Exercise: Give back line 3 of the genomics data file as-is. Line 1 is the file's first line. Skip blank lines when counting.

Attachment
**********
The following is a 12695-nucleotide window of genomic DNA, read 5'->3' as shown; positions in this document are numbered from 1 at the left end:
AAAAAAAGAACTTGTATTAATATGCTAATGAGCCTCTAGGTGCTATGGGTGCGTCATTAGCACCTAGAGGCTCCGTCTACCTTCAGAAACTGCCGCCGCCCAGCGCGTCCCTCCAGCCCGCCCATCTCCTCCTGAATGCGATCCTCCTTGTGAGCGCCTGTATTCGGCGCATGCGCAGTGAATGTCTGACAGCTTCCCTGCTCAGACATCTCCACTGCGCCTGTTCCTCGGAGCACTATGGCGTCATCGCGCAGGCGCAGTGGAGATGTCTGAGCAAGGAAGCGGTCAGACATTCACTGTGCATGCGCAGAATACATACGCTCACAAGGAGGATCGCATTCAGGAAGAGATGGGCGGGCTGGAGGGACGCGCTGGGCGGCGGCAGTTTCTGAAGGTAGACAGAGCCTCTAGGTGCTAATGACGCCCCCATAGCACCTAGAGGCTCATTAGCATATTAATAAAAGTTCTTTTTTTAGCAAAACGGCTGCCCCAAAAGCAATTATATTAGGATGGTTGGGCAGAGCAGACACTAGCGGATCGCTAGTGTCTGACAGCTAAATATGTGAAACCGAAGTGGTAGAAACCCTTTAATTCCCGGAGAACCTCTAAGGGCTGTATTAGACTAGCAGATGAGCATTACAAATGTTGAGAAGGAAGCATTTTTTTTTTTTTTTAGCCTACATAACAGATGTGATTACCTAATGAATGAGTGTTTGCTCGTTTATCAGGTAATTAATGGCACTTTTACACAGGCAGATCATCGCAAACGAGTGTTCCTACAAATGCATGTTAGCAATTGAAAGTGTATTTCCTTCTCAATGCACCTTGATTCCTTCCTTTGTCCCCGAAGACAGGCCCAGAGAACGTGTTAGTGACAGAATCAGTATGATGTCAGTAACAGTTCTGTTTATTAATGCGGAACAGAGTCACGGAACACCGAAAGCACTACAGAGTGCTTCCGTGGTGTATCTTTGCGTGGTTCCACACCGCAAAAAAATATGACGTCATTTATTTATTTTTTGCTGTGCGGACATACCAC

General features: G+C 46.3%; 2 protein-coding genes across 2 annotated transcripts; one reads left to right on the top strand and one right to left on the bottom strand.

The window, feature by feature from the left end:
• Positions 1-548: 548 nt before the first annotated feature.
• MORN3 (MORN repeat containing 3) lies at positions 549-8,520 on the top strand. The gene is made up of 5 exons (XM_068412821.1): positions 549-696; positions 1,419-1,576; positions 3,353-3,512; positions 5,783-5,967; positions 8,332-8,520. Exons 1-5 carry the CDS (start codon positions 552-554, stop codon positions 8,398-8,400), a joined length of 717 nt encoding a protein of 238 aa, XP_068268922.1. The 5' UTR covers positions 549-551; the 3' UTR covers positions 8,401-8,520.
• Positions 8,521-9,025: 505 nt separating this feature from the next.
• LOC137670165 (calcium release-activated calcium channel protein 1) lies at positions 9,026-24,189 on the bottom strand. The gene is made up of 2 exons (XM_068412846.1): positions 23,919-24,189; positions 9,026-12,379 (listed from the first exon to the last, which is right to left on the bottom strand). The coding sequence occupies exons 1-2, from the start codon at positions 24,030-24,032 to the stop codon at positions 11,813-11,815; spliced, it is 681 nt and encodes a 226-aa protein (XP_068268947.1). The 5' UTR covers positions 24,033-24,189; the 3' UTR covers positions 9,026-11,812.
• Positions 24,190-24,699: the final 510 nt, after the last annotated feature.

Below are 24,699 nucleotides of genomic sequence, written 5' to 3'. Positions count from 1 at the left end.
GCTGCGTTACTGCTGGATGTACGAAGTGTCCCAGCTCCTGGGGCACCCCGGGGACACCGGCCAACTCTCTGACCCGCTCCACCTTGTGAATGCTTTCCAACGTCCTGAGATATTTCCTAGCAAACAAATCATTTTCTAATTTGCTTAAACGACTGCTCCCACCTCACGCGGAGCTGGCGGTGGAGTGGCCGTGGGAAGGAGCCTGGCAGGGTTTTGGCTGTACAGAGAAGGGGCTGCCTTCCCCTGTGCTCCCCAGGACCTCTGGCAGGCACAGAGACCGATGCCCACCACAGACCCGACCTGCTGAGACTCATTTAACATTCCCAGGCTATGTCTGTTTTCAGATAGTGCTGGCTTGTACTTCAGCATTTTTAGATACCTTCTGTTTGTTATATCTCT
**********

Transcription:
General features: G+C 46.3%; 2 protein-coding genes across 2 annotated transcripts; one reads left to right on the top strand and one right to left on the bottom strand.